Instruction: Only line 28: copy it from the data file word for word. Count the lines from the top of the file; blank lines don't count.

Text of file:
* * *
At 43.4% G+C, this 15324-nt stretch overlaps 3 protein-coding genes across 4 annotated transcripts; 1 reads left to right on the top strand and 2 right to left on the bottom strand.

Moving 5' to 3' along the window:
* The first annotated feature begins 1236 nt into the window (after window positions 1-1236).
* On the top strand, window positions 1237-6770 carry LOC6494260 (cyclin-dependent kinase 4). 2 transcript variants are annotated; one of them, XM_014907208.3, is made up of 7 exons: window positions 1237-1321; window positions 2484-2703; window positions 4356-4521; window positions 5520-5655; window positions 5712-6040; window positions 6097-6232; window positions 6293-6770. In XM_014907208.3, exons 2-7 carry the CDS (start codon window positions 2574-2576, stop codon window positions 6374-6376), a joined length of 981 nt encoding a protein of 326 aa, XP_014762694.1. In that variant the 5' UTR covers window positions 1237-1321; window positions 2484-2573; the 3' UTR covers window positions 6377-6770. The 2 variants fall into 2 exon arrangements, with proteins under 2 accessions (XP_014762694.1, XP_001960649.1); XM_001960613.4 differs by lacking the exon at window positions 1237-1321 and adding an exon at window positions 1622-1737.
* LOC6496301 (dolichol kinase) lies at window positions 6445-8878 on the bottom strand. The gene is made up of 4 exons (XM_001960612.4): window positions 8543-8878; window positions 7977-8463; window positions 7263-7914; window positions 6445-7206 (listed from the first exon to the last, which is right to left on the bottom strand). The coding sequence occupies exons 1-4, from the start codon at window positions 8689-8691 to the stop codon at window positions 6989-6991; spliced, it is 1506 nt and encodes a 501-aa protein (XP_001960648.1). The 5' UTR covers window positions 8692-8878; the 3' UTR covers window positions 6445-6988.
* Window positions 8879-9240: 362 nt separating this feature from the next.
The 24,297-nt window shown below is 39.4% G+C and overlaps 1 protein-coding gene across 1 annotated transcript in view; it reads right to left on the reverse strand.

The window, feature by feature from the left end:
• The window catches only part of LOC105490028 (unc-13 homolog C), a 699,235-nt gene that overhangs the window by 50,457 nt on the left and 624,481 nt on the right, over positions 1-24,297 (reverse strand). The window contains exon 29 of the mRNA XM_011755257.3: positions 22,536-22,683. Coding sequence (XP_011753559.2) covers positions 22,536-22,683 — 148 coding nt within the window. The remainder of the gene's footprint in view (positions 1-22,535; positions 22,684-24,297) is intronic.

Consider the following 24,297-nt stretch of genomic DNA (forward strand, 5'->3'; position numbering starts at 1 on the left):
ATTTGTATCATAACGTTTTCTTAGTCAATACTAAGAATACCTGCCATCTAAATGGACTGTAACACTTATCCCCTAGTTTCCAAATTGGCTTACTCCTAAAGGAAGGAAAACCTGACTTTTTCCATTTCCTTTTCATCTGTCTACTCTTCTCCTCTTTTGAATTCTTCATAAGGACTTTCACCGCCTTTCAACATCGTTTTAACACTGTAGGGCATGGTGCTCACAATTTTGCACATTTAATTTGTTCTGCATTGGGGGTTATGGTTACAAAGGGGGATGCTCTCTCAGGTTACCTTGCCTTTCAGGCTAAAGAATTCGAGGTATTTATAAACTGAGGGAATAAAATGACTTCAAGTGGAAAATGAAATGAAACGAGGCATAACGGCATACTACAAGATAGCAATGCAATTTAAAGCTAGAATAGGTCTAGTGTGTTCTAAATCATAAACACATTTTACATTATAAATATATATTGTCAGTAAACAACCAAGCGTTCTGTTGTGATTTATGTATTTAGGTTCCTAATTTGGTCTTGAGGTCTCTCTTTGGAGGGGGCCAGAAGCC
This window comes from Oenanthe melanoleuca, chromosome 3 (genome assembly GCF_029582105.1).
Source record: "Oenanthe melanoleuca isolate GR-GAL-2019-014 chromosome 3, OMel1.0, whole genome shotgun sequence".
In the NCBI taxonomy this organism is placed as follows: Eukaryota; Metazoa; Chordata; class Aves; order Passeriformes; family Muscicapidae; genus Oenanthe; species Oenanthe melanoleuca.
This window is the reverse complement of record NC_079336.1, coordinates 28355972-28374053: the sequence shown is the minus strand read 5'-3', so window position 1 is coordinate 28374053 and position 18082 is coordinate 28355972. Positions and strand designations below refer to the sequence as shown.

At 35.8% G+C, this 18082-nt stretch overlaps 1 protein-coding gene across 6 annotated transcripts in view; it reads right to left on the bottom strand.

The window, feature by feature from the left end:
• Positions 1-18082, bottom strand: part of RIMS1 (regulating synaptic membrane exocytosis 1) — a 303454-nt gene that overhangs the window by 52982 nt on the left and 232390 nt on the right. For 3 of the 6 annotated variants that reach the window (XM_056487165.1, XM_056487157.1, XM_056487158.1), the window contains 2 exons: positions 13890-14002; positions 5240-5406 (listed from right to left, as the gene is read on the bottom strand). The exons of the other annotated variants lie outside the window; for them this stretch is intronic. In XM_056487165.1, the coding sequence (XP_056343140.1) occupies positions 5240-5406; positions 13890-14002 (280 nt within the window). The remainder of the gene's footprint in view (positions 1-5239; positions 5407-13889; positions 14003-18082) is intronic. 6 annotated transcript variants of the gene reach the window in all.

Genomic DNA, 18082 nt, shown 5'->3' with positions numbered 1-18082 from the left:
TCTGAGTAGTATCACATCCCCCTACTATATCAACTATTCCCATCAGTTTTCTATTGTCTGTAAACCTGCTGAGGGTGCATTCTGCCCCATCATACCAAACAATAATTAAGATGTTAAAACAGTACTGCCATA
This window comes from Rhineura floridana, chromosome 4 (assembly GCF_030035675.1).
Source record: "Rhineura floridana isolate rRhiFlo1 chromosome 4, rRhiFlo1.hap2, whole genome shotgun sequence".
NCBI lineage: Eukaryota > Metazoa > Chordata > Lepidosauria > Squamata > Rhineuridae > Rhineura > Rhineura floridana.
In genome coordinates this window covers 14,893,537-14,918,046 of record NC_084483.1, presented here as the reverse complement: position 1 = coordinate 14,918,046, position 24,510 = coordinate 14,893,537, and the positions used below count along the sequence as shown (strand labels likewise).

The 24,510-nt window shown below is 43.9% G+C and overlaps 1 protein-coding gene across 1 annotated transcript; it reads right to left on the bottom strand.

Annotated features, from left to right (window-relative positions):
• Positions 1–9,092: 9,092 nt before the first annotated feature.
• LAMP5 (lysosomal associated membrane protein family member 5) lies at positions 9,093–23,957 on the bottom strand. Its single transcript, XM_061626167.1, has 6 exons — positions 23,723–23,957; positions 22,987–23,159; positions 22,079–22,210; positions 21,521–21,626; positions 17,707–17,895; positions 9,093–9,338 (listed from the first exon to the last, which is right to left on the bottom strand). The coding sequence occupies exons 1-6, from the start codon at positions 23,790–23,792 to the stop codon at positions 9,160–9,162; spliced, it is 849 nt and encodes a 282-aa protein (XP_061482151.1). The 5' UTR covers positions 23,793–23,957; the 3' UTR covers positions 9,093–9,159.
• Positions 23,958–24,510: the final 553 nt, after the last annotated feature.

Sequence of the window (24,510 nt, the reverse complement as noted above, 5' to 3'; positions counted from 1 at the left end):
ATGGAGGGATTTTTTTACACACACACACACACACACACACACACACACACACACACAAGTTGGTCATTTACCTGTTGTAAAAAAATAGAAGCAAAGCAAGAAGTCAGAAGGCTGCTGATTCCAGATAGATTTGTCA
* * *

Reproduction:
• LAMP5 (lysosomal associated membrane protein family member 5) lies at positions 9,093–23,957 on the bottom strand. Its single transcript, XM_061626167.1, has 6 exons — positions 23,723–23,957; positions 22,987–23,159; positions 22,079–22,210; positions 21,521–21,626; positions 17,707–17,895; positions 9,093–9,338 (listed from the first exon to the last, which is right to left on the bottom strand). The coding sequence occupies exons 1-6, from the start codon at positions 23,790–23,792 to the stop codon at positions 9,160–9,162; spliced, it is 849 nt and encodes a 282-aa protein (XP_061482151.1). The 5' UTR covers positions 23,793–23,957; the 3' UTR covers positions 9,093–9,159.